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Canada becoming the place to be for Blockchain

Canada is considered No 3 in the global blockchain hierarchy after Malta and China:

Walmart Canada, in collaboration with DLT Labs, had recently rolled out a freight invoice and payment reconciliation solution across Walmart Canada’s 60 transportation carriers. The eCom chain believes the solution will increase trust, efficiencies and savings between it and its carriers. Developing the system is in fact an instance of customizing blockchain technology to evolve a solution for a complex procedure, which is somewhat unique to Walmart and its supply chain. What the new system does is that it uses distributed ledger technology to track deliveries, verify transactions and streamline the payment and reconciliation process among Walmart Canada and its carriers that deliver goods to over 400 retail stores across Canada annually. The platform integrates and synchronizes all of Walmart Canada’s freight supply chain and logistics data in real time, aggregating the data between Walmart and its fleet of third-party trucks on a shared ledger.

The innovation is an instance of the prowess that Canada possesses in adapting, customizing and scaling blockchain technology to suit specific, non-traditional uses. Two countries with the highest interest in blockchain technology are Malta, which is known as the ‘Blockchain Island’, and China, which has the largest number of blockchain companies. Industry experts give the third place to Canada, mainly because the technology is used innovatively and for gainful purposes.


Canada is also home for Vitalik Buterin, who created Ethereum and is one of the most prominent blockchain figures worldwide. Also, Canada has one of the frontal organizations doing outstanding work in the field of blockchain – the Toronto-based Blockchain Research Institute, which has evolved into a global think tank promoting various blockchain-based projects throughout the globe. At the moment, the BRI has over a hundred research projects underway, from education to transportation.  In addition, the Canadian government and several other institutions are pioneering blockchain research and mass adoption.

Canada’s central bank, the Bank of Canada, way back in 2017, had teamed up with Payments Canada, the central payments processor, and R3, a distributed database technology company, to conduct research called Project Jasper. The project focused on how blockchain solutions can improve the clearing and settlement of high-value interbank payments. The research initiative consisted of 3 phases. Phase 1 was conducted on the Ethereum platform and Phase 2 on the custom-designed R3 Corda platform. Among the findings during the 2 phases of the project were possible cost savings through lowering the costs of reconciliation.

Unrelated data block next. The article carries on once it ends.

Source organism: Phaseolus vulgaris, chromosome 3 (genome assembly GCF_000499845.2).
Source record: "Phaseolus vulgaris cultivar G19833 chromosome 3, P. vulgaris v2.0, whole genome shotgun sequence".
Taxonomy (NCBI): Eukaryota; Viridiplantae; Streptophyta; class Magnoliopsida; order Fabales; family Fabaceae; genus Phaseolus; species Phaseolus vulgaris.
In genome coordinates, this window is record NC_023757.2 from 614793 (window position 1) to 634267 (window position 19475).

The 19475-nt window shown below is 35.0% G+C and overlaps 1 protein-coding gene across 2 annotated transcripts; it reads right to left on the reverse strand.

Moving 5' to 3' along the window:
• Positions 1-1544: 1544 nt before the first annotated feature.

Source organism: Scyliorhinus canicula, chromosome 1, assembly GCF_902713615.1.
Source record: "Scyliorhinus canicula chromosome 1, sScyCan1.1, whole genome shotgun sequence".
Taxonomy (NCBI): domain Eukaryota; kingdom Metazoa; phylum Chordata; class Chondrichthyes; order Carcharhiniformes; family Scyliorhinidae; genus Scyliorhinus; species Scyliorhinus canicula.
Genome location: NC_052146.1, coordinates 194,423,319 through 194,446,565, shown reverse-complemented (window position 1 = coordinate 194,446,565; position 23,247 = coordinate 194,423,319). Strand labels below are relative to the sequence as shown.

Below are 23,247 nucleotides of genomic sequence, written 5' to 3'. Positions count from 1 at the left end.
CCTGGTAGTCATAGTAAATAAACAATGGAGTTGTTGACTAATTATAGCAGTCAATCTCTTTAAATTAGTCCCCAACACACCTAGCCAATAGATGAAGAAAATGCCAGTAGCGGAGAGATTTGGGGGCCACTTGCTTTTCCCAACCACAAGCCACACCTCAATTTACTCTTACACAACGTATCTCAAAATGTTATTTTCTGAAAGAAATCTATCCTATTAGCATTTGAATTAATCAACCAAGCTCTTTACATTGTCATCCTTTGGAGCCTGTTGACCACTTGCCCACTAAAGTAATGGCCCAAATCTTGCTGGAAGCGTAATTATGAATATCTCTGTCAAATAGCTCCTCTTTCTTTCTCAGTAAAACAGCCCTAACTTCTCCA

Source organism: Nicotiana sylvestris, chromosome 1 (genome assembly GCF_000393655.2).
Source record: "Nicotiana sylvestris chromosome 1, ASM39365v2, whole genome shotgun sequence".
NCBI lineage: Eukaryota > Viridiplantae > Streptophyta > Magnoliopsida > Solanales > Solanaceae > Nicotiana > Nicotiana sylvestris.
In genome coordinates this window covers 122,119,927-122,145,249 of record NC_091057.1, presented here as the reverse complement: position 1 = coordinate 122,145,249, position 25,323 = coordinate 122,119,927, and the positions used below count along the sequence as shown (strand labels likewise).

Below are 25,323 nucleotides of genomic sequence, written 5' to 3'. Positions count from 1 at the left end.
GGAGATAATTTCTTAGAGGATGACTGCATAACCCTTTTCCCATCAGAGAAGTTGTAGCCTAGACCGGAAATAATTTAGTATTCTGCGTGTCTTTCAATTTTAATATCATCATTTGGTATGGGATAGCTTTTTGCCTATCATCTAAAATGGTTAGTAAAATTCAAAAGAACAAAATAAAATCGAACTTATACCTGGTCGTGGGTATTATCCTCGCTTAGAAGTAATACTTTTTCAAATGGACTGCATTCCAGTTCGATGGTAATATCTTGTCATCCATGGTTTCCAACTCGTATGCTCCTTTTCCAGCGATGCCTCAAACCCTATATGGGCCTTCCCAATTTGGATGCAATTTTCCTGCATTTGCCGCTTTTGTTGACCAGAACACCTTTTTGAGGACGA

The phase 3 of the project focused on a new collaboration to experiment with an integrated security and payment settlement platform based on DLT.


Startups involved in developing blockchain-based solutions are given a variety of tax incentives in Canada and developers are encouraged to focus heavily on innovation rather than regulation. Similarly, cryptocurrency and blockchain-centered businesses are fully legalized in the country and there is a number of initiatives that enhance and support blockchain research.

One notable blockchain-based product that came out of Ethereum’s labs is Aion, which aims to develop an alternative to both the Ethereum and bitcoin blockchains. It fundamentally differs from bitcoin and is based on a system of smart contract. It offers various tools through its systems which are intended to build the blockchain networks of tomorrow.


Another example of blockchain being effectively used is the recent adoption by the country’s banking industry a blockchain-based digital identity verification network giving people an easy way to share their personal information. Developed by a private company of Toronto, SecureKey, the solution is an app, Verified.Me, that helps users verify their identity simply online, in person and on the phone using information they consent to share from connections, such as banks, to access things like health records and government services, and to open accounts with banks and telcos. At present, customers of CIBC, Desjardins, Royal Bank of Canada, Scotiabank and TD can add their providers as connections, with BMO and National Bank of Canada to follow soon. Verified.Me is built on top of IBM blockchain technology and it offers a holistic approach to digital identity that protects the interest of consumers and businesses by simplifying the sharing of personal information in a safe way.

Yet another instance of how blockchain is effectively used in cross border payments is the recent exchange of digital currencies by the Bank of Canada and the Monetary Authority of Singapore. The 2 central banks have been collaborating on the use of DLT and central bank digital currencies to make the cross-border payments process cheaper, faster and safer The Bank of Canada’s Jasper was linked with Singapore’s Project Ubin network as part of the test, done in partnership with Accenture and JPMorgan Chase & Co.

It is Canada’s focus on innovation that is helping it to be a key player in the blockchain sector worldwide. Many see it as the place to be for blockchain., and it will continue to be such in the foreseeable future.

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